CHSTeacher Receives Award From March of Dimes
By Shantel Palacio
Our world is inundated with illness and disorders. While everyone wants to live a healthy life, no one is safeguarded from ailments. Doctors and scientists work and research seeking reasons for diseases in an effort to improve health and increase longevity, however, they can’t do it alone and others need to become more aware of their innovations.
One individual who joined that effort is Robert Winston of Canarsie High School. Winston recently received a $1,500 cash reward for a class project he initiated on fostering student awareness of biomedical sciences and how they relate to birth defects. For his 84-page curriculum, How and Why Some People Get Sick, Winston was awarded the March of Dimes Nelson Rosenthal Teacher Award because it related to the voluntary health agency’s life science topic. Winston proudly accepted his award at a March 13 ceremony at Hunter College.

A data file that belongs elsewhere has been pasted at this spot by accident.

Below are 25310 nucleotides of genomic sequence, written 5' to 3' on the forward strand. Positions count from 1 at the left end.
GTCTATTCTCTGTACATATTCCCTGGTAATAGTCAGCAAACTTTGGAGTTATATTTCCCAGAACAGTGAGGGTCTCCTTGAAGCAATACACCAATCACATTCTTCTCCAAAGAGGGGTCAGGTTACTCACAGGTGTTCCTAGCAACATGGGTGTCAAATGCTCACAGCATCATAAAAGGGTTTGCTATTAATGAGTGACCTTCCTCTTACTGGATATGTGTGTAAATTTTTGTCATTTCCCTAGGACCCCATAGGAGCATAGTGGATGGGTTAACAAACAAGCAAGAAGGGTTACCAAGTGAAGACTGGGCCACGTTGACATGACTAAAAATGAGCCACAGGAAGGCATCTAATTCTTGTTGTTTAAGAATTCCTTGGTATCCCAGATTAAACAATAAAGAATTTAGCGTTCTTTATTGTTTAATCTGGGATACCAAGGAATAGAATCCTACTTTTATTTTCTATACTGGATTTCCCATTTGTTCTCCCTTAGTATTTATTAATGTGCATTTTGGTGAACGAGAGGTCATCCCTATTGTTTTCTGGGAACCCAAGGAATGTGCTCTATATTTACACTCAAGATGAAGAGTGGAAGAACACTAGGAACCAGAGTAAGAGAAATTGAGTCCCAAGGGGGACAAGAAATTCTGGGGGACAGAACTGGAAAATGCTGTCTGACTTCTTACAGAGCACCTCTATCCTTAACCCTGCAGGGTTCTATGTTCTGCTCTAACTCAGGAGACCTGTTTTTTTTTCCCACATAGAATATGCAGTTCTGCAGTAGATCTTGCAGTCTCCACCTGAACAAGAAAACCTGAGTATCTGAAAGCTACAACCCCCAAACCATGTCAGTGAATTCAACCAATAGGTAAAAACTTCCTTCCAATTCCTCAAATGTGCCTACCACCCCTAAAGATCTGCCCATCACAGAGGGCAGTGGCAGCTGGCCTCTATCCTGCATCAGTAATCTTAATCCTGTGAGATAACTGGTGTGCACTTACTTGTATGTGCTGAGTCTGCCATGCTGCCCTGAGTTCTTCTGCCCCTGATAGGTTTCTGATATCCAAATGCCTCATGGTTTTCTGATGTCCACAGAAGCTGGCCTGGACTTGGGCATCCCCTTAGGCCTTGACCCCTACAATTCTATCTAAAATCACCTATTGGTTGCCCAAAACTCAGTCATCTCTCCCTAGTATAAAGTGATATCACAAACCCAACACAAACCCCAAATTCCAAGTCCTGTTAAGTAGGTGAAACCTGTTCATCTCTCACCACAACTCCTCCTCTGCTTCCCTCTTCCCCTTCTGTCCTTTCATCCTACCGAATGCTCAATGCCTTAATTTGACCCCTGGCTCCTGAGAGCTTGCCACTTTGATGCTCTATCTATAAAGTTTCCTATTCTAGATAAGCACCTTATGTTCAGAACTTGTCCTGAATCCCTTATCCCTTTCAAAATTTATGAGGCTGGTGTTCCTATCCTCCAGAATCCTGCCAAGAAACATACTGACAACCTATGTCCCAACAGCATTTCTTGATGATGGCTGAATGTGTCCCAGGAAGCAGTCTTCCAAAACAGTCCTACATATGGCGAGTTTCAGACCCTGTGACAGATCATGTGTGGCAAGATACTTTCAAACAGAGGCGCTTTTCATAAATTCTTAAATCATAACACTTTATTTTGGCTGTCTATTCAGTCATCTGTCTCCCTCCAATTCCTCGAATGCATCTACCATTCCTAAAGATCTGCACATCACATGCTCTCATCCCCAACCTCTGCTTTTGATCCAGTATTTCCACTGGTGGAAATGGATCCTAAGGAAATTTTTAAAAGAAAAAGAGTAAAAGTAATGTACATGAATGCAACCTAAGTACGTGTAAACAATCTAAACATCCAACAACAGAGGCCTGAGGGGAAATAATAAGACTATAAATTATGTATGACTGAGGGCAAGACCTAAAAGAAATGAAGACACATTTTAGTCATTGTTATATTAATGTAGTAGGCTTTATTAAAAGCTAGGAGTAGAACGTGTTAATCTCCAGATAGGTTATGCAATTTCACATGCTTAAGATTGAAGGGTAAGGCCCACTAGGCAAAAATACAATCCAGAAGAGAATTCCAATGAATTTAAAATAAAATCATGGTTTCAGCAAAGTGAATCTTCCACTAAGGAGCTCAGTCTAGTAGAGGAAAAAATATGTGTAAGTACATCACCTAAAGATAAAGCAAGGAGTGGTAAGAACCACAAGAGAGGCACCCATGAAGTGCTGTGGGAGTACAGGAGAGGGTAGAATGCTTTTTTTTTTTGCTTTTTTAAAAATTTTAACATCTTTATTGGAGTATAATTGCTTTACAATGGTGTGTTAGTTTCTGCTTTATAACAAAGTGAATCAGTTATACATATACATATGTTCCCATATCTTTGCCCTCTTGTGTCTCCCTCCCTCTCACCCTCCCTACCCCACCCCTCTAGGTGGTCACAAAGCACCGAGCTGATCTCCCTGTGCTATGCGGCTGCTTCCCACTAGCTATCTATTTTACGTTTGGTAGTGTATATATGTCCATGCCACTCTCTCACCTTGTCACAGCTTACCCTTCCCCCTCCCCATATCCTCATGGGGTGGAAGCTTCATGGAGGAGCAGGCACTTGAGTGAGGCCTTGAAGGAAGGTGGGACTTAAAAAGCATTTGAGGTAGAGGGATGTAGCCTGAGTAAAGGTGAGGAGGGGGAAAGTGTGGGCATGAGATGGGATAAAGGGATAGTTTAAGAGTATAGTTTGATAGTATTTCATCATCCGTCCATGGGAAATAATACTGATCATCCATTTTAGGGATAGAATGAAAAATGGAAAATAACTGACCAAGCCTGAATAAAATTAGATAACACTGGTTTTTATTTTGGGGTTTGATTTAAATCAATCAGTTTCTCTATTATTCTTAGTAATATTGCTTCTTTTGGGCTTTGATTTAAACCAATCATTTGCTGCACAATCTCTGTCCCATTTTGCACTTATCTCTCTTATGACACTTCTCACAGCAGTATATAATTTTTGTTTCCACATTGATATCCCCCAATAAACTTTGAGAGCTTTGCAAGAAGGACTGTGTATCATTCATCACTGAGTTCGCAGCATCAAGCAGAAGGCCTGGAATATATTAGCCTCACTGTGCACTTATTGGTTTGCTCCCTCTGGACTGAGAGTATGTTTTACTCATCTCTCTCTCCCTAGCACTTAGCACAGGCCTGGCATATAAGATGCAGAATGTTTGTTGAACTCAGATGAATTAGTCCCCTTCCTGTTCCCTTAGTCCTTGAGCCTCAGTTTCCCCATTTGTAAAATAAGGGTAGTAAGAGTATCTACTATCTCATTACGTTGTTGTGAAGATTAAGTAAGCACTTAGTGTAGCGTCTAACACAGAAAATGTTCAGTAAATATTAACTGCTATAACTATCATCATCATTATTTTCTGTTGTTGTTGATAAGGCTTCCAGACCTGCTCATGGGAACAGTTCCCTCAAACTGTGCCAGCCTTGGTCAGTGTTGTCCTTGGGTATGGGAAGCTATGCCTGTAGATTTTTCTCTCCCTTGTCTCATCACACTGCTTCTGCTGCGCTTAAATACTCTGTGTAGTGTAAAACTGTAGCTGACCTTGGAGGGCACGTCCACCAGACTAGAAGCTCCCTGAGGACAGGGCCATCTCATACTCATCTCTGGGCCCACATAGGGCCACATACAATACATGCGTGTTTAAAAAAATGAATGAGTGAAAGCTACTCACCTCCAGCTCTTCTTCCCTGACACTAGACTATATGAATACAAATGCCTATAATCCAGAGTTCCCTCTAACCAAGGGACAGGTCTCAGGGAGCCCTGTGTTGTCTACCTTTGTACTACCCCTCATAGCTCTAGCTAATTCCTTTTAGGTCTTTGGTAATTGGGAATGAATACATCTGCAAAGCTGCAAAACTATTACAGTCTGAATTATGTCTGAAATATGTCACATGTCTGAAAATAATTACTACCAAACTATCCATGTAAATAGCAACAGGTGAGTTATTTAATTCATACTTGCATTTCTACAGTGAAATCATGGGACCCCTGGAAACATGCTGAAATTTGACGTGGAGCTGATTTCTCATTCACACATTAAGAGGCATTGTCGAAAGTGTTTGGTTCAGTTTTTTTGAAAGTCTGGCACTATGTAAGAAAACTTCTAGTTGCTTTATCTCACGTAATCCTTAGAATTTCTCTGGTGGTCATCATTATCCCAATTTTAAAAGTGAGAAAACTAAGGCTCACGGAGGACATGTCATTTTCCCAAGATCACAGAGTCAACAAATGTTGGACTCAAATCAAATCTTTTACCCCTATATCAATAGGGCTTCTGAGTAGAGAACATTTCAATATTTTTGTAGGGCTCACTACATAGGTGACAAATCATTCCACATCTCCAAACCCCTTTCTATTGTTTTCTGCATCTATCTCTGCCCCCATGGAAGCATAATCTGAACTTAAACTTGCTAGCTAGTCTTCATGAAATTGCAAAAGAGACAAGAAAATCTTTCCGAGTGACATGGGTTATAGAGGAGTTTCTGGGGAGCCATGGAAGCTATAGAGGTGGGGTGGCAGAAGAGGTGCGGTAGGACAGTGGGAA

Winston came to Canarsie High School last September after 22 years in the New York City public school system and a year teaching in Nassau County. At Canarsie, the Ivy League educated teacher was assigned biology and general science classes, in-cluding an honors biology class where he developed the idea for his award-winning project.
Winston said he initiated the venture because all individuals should be informed of the rudiments and other elements pertaining to this topic — especially students. In addition to writing grants for Canarsie, he plans on organizing students to conduct experiments and research activities so they become more sensitive and have a better understanding of the facets of genetic, in order to become efficient decision makers, ready for the world. "Being able to apply what they learn in the classroom to real life is essential," Win-ston said.
"People need to be more informed about the world around them because we can either change the world, save it or watch others ruin it" Winston stated. "I believe each person can make a difference and slowly change the world."